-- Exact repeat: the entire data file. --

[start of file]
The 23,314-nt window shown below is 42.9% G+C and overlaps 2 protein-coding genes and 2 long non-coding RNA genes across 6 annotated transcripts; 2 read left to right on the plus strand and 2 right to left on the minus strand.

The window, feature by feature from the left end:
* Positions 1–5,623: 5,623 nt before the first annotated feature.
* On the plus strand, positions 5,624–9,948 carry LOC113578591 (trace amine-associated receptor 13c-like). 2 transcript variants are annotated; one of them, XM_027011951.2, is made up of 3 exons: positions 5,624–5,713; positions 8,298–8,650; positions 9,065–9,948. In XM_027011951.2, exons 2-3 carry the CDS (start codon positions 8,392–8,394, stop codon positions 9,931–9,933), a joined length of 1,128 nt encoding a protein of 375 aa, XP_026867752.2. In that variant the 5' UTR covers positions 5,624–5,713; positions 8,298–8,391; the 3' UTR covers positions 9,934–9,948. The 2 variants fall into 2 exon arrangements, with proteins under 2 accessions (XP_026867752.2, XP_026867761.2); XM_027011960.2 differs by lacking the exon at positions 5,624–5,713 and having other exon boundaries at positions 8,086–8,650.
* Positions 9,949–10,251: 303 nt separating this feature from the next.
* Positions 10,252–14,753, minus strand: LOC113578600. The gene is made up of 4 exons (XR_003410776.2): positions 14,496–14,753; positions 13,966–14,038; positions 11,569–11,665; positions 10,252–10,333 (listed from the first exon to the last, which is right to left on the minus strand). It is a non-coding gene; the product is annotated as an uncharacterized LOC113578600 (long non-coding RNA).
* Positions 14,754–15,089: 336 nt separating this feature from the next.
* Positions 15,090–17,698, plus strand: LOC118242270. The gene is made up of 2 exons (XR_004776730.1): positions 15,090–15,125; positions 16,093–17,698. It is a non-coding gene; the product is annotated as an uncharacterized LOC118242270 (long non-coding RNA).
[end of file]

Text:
The 23,314-nt window shown below is 42.9% G+C and overlaps 2 protein-coding genes and 2 long non-coding RNA genes across 6 annotated transcripts; 2 read left to right on the plus strand and 2 right to left on the minus strand.

The window, feature by feature from the left end:
* Positions 1–5,623: 5,623 nt before the first annotated feature.
* On the plus strand, positions 5,624–9,948 carry LOC113578591 (trace amine-associated receptor 13c-like). 2 transcript variants are annotated; one of them, XM_027011951.2, is made up of 3 exons: positions 5,624–5,713; positions 8,298–8,650; positions 9,065–9,948. In XM_027011951.2, exons 2-3 carry the CDS (start codon positions 8,392–8,394, stop codon positions 9,931–9,933), a joined length of 1,128 nt encoding a protein of 375 aa, XP_026867752.2. In that variant the 5' UTR covers positions 5,624–5,713; positions 8,298–8,391; the 3' UTR covers positions 9,934–9,948. The 2 variants fall into 2 exon arrangements, with proteins under 2 accessions (XP_026867752.2, XP_026867761.2); XM_027011960.2 differs by lacking the exon at positions 5,624–5,713 and having other exon boundaries at positions 8,086–8,650.
* Positions 9,949–10,251: 303 nt separating this feature from the next.
* Positions 10,252–14,753, minus strand: LOC113578600. The gene is made up of 4 exons (XR_003410776.2): positions 14,496–14,753; positions 13,966–14,038; positions 11,569–11,665; positions 10,252–10,333 (listed from the first exon to the last, which is right to left on the minus strand). It is a non-coding gene; the product is annotated as an uncharacterized LOC113578600 (long non-coding RNA).
* Positions 14,754–15,089: 336 nt separating this feature from the next.
* Positions 15,090–17,698, plus strand: LOC118242270. The gene is made up of 2 exons (XR_004776730.1): positions 15,090–15,125; positions 16,093–17,698. It is a non-coding gene; the product is annotated as an uncharacterized LOC118242270 (long non-coding RNA).